effects

at

the

5-HT2,

5-HT1A,

and

5-HTiC

receptors.7"10 Dopaminergic11

and

nor¬

adrenergic12

effects

have been

described but

not

studied

recently.

Hallucinogenic drugs

have diffuse and

relatively

well-

documented

biological

effects,

presumably

related

to

their

serotoninergic properties.

Growth hormone

(GH),

pro¬

lactin,

ß-endorphin,

corticotropin,

and cortisol levels

are

all affected

by

serotonergic

stimuli.13

Consistent

with the

presumed

serotonergic properties

of the classic halluci¬

nogens,

levels of

several

of

these hormones

increase

with

their

administration.

For

example,

human

prolactin

blood

levels

rise in

response

to

dimethyltryptamine,14

and

rat

plasma

corticoid levels

are

stimulated

by

LSD.15

Cardio-

vascular

variables,

core

temperature,

and

pupillary

di¬

ameter

also

are

affected

by

serotonergic

hallucinogens.

Examples

of these effects include

DMT's

hypertensive

and

mydriatic,16

LSD's

pyretogenic

and

mydriatic,17'18

and

psilocybin's hypertensive

and

tachycardie19

properties.

Dimethyltryptamine

is

a

short-acting

hallucino¬

gen, first discovered

in

hallucinogenic

Amazonian

snuffs.20

It

was

later

synthesized

and

determined

to

be

active

by

parenteral

(intramuscular [IM])

administration

only.16

Its

discovery

in

human

body

fluids

prompted

a

flurry

of

investigations

into its

possible biosynthesis

in

man

and

its

role

as a

putative

endogenous

psychotogen.21

Diffi¬

culties

distinguishing

peripheral

levels of

DMT

between

normal controls and

patients

with

endogenous psycho¬

ses

led

to

a

loss of

interest in

the function of this hallu¬

cinogenic

tryptamine.22

It

has been

impossible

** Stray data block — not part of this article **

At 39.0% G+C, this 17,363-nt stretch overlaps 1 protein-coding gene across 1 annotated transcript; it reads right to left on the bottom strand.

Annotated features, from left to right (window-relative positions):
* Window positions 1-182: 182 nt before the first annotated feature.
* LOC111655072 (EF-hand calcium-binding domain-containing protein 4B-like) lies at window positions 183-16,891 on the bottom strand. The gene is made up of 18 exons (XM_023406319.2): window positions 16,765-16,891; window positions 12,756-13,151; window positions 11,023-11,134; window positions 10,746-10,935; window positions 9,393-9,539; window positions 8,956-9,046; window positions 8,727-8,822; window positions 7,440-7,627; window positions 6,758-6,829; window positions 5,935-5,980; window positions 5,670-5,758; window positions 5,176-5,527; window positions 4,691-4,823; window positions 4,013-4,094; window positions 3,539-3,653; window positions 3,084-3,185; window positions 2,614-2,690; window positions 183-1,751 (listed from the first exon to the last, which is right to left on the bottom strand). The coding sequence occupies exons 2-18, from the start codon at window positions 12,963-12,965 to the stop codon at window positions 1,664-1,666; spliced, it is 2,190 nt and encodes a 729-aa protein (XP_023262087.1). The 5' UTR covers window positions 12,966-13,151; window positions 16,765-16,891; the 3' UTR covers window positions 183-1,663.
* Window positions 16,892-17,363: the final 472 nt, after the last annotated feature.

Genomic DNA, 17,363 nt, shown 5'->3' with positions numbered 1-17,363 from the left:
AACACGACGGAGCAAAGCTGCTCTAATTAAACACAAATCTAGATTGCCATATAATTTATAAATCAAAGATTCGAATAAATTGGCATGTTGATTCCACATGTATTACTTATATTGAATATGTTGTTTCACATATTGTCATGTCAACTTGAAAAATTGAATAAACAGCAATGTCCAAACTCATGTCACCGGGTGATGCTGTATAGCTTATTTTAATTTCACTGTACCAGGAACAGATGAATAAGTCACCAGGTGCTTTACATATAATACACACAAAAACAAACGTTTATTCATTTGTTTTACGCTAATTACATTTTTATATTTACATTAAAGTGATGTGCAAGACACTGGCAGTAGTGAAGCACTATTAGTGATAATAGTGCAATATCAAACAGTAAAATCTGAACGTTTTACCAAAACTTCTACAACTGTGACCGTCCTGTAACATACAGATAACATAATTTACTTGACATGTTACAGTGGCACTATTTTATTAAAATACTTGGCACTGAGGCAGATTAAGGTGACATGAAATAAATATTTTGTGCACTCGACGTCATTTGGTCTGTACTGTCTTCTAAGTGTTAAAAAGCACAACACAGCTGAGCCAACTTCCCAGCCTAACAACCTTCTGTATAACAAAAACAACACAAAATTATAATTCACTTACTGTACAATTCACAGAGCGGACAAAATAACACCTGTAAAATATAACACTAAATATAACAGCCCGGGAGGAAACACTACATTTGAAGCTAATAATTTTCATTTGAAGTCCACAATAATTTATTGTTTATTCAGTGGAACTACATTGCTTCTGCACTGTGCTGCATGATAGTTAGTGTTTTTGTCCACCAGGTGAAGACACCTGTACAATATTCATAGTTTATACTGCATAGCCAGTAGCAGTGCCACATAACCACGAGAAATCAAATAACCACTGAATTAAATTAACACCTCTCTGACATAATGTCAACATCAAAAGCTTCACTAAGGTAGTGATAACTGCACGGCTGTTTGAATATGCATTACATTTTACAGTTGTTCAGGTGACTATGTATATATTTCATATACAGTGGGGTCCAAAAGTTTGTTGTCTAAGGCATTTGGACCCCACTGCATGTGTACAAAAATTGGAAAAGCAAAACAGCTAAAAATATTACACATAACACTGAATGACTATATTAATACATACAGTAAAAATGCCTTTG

to test

in

humans

hypoth¬

eses

of

hallucinogen

mechanisms of

action

developed

from

basic research.

Systematic

psychopharmacological

in¬

vestigations

are

the necessary

interface

bridging

recent

neuropharmacological findings

to

human effects.

Dose-

response

investigations

applying

current

psychiatric

re¬

search methods

to

assess

hallucinogens'

effects

can

gen¬

erate

data

providing

the bases for

more

experimental

studies,

such

as

selective blockade

with

receptor

sub¬

type

antagonists.

Several

properties

recommend

DMT

as an

appro¬

priate

drug

with which

to

renew

such

investigations.

Its

short duration

minimizes

prolonged dysphoric

reac¬

tions in

the

potentially

stressful

environment

of

a

mod¬

ern

clinical

research

center.

The

lack

of

a

widespread

"folk¬

lore"

concerning

its

effects

provides

less bias and

expectations

from

subjects. Finally,

DMT's

role

in

hu¬

man

brain function has

yet

to

be

explicated

in

normal

and

pathological

states.

That

is,

understanding

effects and

mechanisms of

action

of

DMT

may

shed

light

on

the

eti¬

ology

and

treatment

of

endogenous hallucinatory

con¬

ditions.

We

have

performed

a

dose-response

study

of the

neu¬

roendocrine, cardiovascular,

autonomie,

and

subjective

effects of

dimethyltryptamine

fumarate

using

a

double-

blind,

placebo-controlled,

randomized